For pancreatic adenocarcinoma, the fourth common cause of cancer-related death in the US [7], approximately two-thirds of cases are diagnosed in patients over 65 years [8]. The overall 5-year survival rate is about 6% and remains the poorest of all major malignancies [9, 10]. Because the majority of tumors is irresectable or recurs after surgery, systemic palliative treatment is needed for almost every patient [11]. Despite its limited activity, single-agent gemcitabine was the standard palliative first-line treatment for patients with advanced disease for more than a decade [12], until therapy options improved in 2011. In the landmark PRODIGE 4 trial, the FOLFIRINOX protocol had an impressive response rate of 31.6%, and it significantly improved median overall survival (OS) from 6.8 months in the gemcitabine monotherapy arm to 11.1 months [13]. More recently, this protocol has also been used successfully in patients with irresectable, locally advanced disease to achieve resectability and therefore offering a chance for cure [14]. The impressive results of the FOLFIRINOX protocol are accompanied by significantly increased grade 3 and 4 toxicities, mainly myelosuppression, diarrhea and peripheral neuropathy. Concerns regarding safety in the palliative setting have been raised immediately [15]. Likewise, the study population was criticized as heavily selected (young age, excellent performance status, mostly “non-head” tumors), not representing the average “real-life” patient. Subsequent retrospective clinical analyses confirmed the substantial toxicity profile, and modifications of the regimen are commonly recommended [1618]. In 2013, therapeutic options further increased with publication of the MPACT trial. In this study, the addition of nab-paclitaxel to gemcitabine therapy increased the median overall survival from 6.6 to 8.7 months [19].

Thus, oncologists might be reluctant to apply FOLFIRINOX to older patients. Given the undoubted advantages in response rate and survival, older cancer patients might be at risk for therapeutic disparity and undertreatment. We conducted a retrospective analysis of patients with advanced pancreatic cancer under palliative first-line treatment with FOLFIRINOX at the National Center for Tumor Diseases, Heidelberg, to assess efficacy and toxicity in academic practice, especially focusing on older patients.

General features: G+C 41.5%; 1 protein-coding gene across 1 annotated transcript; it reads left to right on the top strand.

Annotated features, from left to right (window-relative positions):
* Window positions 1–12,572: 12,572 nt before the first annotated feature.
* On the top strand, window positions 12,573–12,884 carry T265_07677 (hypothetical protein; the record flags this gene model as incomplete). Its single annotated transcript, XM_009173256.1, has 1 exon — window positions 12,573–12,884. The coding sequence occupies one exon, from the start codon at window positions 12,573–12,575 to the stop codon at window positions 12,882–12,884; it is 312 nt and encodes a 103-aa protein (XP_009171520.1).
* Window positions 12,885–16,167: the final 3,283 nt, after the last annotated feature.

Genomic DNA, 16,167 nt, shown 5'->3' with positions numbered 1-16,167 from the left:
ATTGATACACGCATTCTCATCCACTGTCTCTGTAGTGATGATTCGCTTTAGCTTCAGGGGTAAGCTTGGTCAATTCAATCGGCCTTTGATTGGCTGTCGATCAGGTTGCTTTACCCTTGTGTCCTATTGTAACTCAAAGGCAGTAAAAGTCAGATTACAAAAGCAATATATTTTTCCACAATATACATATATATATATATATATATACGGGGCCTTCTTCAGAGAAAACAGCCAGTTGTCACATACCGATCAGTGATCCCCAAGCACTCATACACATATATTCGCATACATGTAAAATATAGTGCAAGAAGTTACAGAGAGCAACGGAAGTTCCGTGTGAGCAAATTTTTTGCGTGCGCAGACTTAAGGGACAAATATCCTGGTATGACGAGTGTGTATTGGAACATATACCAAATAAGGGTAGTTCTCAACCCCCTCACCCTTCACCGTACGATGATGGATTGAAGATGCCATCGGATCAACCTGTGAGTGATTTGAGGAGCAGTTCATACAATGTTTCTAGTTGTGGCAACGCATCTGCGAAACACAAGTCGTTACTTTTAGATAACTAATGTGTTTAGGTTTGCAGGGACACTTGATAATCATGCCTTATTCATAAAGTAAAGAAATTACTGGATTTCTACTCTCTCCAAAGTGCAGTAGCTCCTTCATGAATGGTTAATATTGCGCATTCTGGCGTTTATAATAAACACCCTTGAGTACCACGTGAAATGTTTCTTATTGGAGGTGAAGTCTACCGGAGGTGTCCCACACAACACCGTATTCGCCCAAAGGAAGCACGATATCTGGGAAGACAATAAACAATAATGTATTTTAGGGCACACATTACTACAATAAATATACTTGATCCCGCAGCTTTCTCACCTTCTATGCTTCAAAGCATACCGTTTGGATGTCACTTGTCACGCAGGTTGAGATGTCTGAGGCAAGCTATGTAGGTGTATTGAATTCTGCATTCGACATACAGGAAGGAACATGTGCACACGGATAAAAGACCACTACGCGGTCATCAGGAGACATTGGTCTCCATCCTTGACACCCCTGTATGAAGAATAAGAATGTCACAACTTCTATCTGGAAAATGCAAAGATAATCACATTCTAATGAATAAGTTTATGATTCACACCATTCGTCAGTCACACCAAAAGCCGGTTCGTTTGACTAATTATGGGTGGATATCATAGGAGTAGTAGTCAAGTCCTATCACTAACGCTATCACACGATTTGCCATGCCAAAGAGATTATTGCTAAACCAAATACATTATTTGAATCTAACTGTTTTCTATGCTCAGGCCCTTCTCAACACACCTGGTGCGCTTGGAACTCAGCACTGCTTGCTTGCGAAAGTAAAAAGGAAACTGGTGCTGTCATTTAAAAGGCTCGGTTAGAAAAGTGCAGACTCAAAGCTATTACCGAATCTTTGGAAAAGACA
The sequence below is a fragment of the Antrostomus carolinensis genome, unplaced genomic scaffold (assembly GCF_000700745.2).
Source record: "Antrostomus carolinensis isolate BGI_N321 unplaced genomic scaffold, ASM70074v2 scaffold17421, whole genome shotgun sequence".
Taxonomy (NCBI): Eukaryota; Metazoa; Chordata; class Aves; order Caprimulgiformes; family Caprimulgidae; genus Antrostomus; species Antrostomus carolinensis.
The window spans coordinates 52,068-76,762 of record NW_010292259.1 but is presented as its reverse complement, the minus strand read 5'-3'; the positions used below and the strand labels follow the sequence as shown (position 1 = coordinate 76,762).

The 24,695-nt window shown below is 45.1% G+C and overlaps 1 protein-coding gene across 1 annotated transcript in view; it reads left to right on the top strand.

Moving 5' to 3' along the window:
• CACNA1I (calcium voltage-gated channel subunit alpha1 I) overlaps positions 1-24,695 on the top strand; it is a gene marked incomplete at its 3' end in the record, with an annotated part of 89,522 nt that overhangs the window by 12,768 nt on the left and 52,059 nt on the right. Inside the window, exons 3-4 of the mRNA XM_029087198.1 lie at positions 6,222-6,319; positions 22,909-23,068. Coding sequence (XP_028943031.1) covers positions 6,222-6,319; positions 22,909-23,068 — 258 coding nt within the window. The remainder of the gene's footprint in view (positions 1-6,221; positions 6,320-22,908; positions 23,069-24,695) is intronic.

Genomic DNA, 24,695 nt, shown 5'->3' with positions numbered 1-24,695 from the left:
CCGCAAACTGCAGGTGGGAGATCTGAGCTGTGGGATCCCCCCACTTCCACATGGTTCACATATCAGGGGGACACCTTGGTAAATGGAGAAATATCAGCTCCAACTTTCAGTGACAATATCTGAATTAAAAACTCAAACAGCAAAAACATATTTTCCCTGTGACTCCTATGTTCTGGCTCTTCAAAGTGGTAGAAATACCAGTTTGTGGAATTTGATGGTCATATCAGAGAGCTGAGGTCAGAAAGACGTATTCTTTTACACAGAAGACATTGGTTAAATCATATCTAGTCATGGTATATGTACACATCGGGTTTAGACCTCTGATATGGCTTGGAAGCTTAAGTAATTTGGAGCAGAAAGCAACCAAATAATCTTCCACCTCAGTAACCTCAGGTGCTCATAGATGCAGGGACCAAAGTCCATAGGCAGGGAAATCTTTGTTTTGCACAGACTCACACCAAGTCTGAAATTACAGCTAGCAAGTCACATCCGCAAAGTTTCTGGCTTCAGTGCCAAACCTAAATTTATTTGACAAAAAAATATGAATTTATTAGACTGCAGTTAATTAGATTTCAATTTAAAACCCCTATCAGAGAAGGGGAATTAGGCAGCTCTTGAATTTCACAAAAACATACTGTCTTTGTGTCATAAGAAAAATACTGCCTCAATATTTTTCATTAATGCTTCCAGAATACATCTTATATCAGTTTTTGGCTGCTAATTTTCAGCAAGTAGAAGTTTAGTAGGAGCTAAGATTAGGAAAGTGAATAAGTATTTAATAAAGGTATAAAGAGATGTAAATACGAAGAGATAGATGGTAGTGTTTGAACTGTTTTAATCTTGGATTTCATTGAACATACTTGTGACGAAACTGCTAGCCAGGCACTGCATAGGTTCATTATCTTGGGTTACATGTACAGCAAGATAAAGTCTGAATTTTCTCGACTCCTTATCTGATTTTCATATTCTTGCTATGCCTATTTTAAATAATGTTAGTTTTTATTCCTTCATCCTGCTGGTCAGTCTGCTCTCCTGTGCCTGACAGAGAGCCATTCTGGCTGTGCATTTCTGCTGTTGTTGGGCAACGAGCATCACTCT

Methods

Patients

Requirements for inclusion were (1) histologically proven diagnosis of ductal pancreatic adenocarcinoma, (2) irresectable (metastasized or locally advanced) disease and (3) palliative first-line treatment with FOLFIRINOX at the NCT Heidelberg, Germany between January 2010 and June 2014. The observation period for each patient started with initiation of first-line treatment (i.e. first systemic chemotherapy after primary diagnosis of metastatic or inoperable disease or, in resected patients, after diagnosis of recurrence). The follow-up period for this analysis ended on July, 15th 2015. Survival data were available for all patients. The patients were identified with permission of two own institutional databases (the NCT clinical cancer registry, a prospectively maintained database and the registry of the pharmacy department of the University hospital Heidelberg, respectively).

Treatment

Full dose FOLFIRINOX consisted of oxaliplatin 85 mg/m2, irinotecan 180 mg/m2, leucovorin 400 mg/m2, fluorouracil 400 mg/m2 bolus and 2400 mg/m2 over 46 h, q2w, as originally described [13]. Dose modifications were at the discretion of the treating physician.